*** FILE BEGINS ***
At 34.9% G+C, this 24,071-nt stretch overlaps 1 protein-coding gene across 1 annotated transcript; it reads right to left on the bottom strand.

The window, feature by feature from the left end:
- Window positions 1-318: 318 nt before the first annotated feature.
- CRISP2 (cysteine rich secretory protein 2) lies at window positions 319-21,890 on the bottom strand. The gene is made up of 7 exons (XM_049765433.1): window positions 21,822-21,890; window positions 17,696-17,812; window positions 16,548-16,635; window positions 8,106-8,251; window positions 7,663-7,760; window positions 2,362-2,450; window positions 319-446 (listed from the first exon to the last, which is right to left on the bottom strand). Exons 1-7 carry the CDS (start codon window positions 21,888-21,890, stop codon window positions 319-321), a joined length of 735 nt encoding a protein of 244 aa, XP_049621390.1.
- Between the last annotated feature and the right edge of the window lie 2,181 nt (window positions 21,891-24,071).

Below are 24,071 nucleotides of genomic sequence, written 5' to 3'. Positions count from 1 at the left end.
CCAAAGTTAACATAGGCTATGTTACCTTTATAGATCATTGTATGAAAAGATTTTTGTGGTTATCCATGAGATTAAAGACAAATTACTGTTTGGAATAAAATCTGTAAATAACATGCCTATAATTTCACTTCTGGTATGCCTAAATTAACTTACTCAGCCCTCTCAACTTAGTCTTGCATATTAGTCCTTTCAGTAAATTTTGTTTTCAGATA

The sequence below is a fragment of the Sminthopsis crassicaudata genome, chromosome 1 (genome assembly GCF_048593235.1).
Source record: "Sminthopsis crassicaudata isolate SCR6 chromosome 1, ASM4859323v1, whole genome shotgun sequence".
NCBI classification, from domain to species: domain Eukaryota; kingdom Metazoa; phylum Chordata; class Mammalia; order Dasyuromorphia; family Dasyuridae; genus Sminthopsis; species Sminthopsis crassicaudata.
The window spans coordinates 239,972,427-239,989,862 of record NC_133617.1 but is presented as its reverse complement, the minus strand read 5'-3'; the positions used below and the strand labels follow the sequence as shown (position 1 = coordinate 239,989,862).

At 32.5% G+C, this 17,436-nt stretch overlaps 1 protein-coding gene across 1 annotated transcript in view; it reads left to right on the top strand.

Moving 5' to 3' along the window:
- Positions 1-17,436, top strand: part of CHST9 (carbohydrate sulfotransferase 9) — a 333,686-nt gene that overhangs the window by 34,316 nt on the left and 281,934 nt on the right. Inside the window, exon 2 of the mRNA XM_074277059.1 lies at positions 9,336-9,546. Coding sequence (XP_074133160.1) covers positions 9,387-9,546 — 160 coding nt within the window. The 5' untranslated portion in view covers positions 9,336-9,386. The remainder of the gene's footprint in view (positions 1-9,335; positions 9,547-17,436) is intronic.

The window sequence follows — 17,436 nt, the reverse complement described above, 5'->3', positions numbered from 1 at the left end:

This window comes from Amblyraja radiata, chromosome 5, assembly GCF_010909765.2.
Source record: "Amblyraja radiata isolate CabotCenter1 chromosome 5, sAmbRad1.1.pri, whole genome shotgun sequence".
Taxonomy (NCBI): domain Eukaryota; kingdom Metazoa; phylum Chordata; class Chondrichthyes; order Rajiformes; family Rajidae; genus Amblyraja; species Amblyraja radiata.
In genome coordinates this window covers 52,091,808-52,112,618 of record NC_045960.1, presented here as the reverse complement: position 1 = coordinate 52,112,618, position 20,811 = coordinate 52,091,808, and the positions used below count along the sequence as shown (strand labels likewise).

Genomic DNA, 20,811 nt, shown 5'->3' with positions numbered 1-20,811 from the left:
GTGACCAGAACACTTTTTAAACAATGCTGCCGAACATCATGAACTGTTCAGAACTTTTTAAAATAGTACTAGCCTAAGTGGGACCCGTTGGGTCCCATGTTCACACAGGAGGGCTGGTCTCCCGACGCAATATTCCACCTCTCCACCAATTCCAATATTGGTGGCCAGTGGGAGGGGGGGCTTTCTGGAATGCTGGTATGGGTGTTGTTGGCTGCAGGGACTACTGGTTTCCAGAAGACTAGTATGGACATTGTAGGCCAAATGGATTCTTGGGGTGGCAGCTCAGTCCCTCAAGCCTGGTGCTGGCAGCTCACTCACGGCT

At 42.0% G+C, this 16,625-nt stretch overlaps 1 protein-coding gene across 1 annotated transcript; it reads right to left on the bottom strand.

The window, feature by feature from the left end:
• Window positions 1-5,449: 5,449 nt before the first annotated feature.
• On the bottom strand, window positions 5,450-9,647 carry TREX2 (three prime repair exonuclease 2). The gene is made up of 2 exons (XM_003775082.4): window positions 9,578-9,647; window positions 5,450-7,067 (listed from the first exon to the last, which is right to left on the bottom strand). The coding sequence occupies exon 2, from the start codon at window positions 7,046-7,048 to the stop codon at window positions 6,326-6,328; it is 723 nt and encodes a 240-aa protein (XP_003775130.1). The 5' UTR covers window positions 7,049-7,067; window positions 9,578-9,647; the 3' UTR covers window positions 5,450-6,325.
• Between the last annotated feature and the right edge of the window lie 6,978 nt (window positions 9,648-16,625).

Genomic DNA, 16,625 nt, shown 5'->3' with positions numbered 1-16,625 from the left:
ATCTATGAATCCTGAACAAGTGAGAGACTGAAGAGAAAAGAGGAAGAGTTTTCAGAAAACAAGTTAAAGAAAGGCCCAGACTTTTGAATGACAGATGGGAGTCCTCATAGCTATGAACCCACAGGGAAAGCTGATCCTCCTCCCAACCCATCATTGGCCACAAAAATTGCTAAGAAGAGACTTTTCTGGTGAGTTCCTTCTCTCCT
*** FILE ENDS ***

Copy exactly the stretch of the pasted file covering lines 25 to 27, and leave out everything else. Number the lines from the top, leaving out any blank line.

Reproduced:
• On the bottom strand, window positions 5,450-9,647 carry TREX2 (three prime repair exonuclease 2). The gene is made up of 2 exons (XM_003775082.4): window positions 9,578-9,647; window positions 5,450-7,067 (listed from the first exon to the last, which is right to left on the bottom strand). The coding sequence occupies exon 2, from the start codon at window positions 7,046-7,048 to the stop codon at window positions 6,326-6,328; it is 723 nt and encodes a 240-aa protein (XP_003775130.1). The 5' UTR covers window positions 7,049-7,067; window positions 9,578-9,647; the 3' UTR covers window positions 5,450-6,325.
• Between the last annotated feature and the right edge of the window lie 6,978 nt (window positions 9,648-16,625).

Genomic DNA, 16,625 nt, shown 5'->3' with positions numbered 1-16,625 from the left: